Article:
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quotations: indirect (reported) speech

Another way of reproducing someone else’s words without repeating them exactly is through indirect or reported speech.

In indirect speech, no quotation marks are used. Instead, the quotation is introduced with the word that. By using a reporting verb (said, stated, exclaimed, declared, etc.) and shifting tenses as required, you can integrate the original speaker’s statement grammatically into the new sentence:

  • Direct: The Minister said, “Prospects for growth are not good.”
  • Indirect: The Minister said that prospects for growth were not
    good.

Changing adjectives and adverbs

In indirect speech, adverbs and adjectives expressing nearness in place or time (here, this, now, next, etc.) become the corresponding adverbs or adjectives of remoteness (there, that, then, the following, etc.)

Changing verb tenses

In the above example, the verb in the subordinate clause shifts from the present tense of direct speech (are) to the past tense (were) in keeping with the rules of tense sequence.

Likewise, a verb that was in the future tense in direct speech often takes the conditional form in indirect speech.

  • Direct: The Minister said, "There will be no growth for some
    time."
  • Indirect: The Minister said that there would be no growth for
    some time.

However, if the actions or situations referred to are still current or future at the time of quotation, the present and future tenses are retained and demonstratives are not changed:

  • Direct: The Minister said, "There will be no growth
    this year."
  • Indirect (same year): The Minister said that there will be no
    growth this year.
  • Indirect (later year): The Minister said that there would be no
    growth in that year.

More examples

The examples below show the changes to be made in verb tenses (along with pronouns and modifiers) when direct speech is converted to indirect speech:

Simple present to simple past

  • Direct: “I hate this film,” she said.
  • Indirect: She said that she hated that film.

Present progressive to past progressive

  • Direct: “I’m watching the fireworks,” he said.
  • Indirect: He said that he was watching the fireworks.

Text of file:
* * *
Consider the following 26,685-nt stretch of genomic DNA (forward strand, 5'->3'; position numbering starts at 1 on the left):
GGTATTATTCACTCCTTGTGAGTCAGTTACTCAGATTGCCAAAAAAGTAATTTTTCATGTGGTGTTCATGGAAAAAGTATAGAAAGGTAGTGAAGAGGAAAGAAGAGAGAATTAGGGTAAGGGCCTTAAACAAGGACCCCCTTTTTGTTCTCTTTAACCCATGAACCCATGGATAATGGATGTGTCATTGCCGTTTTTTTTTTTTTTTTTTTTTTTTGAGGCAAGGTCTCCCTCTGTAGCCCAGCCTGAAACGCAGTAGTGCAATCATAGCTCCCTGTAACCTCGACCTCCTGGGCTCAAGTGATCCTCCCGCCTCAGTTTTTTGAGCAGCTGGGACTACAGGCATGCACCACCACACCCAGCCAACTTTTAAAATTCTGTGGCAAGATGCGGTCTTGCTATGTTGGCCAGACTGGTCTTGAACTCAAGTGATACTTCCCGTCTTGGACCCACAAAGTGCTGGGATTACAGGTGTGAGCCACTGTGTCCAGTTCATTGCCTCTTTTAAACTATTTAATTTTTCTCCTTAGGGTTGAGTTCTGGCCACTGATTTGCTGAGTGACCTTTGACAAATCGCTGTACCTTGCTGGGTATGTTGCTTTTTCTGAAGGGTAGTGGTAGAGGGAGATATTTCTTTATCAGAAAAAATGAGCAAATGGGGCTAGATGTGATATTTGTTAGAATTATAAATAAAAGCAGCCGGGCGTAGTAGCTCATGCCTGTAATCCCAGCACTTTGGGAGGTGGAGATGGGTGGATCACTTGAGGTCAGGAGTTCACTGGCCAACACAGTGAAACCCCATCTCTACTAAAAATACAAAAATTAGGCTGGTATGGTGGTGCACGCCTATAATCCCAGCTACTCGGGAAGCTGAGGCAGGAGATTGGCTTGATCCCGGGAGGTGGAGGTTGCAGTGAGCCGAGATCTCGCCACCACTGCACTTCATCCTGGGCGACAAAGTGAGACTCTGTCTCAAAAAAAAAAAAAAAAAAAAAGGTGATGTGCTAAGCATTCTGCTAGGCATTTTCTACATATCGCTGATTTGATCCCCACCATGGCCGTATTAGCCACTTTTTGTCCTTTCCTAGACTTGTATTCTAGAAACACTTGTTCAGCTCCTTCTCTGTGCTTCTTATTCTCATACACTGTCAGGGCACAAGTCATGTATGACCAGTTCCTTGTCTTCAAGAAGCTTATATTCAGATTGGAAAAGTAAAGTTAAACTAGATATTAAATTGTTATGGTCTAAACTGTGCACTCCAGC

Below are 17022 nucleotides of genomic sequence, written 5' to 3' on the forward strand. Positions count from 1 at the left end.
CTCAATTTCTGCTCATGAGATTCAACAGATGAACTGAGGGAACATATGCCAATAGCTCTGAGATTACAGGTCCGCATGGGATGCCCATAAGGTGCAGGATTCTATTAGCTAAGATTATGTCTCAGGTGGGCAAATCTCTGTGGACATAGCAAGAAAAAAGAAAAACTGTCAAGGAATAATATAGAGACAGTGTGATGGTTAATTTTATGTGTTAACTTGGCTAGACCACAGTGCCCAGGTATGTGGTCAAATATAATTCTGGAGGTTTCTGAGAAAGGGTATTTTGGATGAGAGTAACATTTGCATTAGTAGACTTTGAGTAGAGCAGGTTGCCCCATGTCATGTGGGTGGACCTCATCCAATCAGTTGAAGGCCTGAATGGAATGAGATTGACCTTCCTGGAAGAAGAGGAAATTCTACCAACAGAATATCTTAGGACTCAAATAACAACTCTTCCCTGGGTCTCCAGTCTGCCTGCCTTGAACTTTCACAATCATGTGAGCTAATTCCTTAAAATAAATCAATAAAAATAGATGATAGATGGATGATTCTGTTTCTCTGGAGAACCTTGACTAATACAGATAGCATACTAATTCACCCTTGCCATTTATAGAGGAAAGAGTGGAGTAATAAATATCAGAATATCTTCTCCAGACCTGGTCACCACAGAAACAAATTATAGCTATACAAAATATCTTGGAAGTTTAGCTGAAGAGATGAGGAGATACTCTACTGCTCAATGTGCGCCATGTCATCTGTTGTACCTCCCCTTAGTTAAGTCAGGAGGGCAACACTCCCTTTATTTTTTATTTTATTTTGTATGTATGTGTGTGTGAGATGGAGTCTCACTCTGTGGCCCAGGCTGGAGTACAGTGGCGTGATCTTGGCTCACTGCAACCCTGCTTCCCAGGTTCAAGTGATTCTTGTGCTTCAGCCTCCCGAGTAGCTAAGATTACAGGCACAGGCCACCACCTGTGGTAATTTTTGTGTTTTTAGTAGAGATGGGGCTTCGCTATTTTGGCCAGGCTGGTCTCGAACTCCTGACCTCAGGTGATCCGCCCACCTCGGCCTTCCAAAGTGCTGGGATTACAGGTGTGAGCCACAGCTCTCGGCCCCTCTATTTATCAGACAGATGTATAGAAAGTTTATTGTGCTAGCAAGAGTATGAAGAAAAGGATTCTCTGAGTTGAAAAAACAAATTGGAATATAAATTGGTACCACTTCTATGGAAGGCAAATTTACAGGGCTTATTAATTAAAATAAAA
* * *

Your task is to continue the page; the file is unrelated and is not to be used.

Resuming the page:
Present perfect to past perfect

  • Direct: “I’ve found a new job,” she said.
  • Indirect: She said that she had found a new job.

Present perfect progressive to past perfect progressive

  • Direct: He said, "I’ve been running around all day."
  • Indirect: He said that he had been running around all day.

Simple past to past perfect

  • Direct: "I saw Maria in Saskatoon last Saturday," he said.
  • Indirect: He said that he had seen Maria in Saskatoon the
    previous
    Saturday.

Simple future to conditional

  • Direct: She said, "I’ll be in Nova Scotia by Friday."
  • Indirect: She said that she would be in Nova Scotia by Friday.

Future progressive to conditional progressive

  • Direct: "I’ll be needing the car on the fifteenth," Paul said.
  • Indirect: Paul said that he would be needing the car on the
    fifteenth.

Conditional retained

  • Direct: "I would really like to go," he said.
  • Indirect: He said that he would really like to go.

Blending direct and indirect speech

Alternatively, a blend of direct and indirect speech may be preferred when a particular part of the original statement is to be highlighted:

  • Direct: The Minister said, “Prospects for growth are not good. Governments are becoming increasingly worried about large spending deficits.”
  • Blend: The Minister said that prospects for growth were not good and that "governments [were] becoming increasingly worried about large spending deficits."

In the blended sentence, because the verb (were) in the first subordinate clause is in the past tense, the tense of the verb within the direct quotation must be changed from are becoming to were becoming, for consistency. But because the speaker did not actually use the past tense, the editorial change to the verb in the direct quotation has to be indicated by means of square brackets.